For more than a quarter century, the idea of specialization has been popular with travel advisors as a way to separate themselves from the pack and add value for consumers.
Publications, such as Condé Nast Traveler and Travel + Leisure, make up lists of advisors largely based on their specialties and niches while consortia and agencies structure their online advisor search functions based on products, consumer interests, and destination specializations. But what are the most popular specializations? And how many niches or destinations can a single advisor focus on?
Travel Market Report’s new Outlook on Niche Travel and Specialization, sponsored by MSC Cruises, tries to answer those questions. Over 800 readers of TMR shared their insights on their own personal journeys with their perspective specializations and niches in a survey sent out earlier this year. The questions and answers covered a variety of topics from what advisors already specialize in to the types of travel they are planning to add to their areas of expertise. They told us how many specialties they already have and their profitability, as well as how long it takes to become a specialist.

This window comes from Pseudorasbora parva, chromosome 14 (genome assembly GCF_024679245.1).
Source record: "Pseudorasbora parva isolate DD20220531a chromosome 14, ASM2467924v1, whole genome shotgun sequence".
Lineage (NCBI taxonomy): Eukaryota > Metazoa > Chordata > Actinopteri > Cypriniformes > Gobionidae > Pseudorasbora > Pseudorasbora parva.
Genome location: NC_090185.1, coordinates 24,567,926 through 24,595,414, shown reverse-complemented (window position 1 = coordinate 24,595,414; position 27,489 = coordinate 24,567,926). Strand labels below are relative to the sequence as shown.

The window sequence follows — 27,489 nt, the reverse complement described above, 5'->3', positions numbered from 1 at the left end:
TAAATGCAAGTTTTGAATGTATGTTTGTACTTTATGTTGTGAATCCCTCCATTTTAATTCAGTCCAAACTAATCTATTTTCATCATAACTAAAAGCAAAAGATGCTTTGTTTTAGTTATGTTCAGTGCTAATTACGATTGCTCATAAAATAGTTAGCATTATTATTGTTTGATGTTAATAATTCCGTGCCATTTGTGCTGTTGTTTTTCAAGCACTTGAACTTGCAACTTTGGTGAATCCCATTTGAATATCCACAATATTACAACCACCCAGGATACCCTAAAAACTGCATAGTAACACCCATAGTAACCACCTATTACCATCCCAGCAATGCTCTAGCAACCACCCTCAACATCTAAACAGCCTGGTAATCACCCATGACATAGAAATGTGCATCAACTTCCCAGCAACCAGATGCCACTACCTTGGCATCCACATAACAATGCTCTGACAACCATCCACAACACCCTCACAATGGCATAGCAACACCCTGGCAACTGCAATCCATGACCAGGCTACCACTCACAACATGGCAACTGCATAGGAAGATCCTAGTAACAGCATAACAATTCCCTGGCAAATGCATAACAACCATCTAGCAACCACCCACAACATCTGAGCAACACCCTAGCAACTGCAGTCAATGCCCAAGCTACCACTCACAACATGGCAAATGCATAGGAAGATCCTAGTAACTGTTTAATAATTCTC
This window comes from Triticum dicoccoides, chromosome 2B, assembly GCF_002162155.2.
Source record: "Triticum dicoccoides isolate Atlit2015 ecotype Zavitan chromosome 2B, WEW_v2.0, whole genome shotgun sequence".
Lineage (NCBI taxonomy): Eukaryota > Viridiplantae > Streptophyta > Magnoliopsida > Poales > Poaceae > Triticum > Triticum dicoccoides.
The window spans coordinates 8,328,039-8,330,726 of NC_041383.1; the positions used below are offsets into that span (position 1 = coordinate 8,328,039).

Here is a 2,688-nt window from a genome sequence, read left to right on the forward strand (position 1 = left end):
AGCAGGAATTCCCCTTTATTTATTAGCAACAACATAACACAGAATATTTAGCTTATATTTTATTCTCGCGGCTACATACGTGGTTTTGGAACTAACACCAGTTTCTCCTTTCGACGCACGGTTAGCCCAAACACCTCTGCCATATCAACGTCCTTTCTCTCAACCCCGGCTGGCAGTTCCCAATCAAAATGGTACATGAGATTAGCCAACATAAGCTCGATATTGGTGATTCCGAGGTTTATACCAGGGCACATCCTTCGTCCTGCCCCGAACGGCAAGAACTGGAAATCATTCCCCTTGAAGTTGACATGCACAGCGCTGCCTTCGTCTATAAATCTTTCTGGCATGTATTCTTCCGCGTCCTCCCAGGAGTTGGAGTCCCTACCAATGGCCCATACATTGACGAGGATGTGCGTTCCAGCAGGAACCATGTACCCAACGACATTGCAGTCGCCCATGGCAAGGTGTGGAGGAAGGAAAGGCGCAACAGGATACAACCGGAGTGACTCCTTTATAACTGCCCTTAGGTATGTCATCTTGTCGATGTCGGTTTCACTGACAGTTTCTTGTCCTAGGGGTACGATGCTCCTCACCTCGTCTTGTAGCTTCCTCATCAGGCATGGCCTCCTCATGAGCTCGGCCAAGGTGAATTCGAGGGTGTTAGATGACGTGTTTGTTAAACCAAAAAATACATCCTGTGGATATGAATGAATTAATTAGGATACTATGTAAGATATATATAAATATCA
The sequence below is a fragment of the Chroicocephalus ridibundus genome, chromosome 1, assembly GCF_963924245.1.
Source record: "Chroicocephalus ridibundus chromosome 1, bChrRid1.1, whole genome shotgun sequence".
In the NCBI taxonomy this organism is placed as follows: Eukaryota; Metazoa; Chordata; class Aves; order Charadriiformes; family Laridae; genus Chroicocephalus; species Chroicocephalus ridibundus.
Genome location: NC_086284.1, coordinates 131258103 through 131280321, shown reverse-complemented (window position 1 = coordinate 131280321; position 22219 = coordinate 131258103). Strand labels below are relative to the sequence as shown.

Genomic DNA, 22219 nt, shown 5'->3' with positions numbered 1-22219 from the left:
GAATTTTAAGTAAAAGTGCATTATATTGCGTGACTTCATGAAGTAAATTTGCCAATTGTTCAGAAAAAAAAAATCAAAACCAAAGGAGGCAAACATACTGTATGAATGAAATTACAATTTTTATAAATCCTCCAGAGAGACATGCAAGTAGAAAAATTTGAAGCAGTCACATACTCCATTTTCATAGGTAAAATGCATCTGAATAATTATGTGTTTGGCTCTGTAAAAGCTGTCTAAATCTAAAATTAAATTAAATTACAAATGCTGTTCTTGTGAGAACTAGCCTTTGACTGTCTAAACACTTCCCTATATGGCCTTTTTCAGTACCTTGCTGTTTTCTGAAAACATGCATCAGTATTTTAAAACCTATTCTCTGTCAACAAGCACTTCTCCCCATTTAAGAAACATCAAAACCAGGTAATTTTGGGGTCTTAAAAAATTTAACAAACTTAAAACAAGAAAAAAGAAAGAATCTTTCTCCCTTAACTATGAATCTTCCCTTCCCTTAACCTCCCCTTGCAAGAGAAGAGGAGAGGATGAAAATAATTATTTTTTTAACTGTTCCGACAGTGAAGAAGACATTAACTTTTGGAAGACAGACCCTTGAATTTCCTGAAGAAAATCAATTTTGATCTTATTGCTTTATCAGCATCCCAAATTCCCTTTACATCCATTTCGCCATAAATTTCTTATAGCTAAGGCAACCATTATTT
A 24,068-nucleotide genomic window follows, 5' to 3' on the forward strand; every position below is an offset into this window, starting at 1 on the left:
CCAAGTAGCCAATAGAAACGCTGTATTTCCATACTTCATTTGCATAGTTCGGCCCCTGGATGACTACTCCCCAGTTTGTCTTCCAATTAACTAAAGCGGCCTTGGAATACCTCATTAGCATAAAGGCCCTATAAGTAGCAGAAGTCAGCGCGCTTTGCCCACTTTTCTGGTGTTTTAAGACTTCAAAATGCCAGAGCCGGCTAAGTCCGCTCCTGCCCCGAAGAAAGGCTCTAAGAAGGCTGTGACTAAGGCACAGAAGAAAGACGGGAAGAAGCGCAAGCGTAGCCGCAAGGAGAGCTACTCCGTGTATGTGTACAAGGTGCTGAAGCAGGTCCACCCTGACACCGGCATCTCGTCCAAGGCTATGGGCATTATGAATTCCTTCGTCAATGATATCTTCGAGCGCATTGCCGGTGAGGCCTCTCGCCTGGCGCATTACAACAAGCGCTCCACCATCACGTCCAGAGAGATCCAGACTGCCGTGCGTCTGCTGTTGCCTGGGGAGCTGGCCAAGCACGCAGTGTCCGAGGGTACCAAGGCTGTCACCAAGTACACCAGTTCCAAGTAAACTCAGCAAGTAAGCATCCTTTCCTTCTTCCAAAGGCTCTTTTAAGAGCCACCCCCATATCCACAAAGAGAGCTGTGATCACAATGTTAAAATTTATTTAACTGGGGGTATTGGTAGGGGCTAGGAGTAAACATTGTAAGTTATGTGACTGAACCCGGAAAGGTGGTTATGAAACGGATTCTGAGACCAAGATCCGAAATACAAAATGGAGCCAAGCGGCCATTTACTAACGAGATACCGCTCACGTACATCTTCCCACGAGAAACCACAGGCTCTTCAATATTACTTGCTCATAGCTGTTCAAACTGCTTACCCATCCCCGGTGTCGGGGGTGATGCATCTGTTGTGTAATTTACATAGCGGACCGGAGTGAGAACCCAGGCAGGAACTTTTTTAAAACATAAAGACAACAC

Among the conclusions, the results of the Outlook found that referrals and email lists are the most effective tools when marketing specialties, personal passion and interest is by far the number one reason advisors choose specializations, and more.
To read the full report, including tips on how to become a superstar specialist and a ranking of the most popular specialities from the surveyed advisors, click here.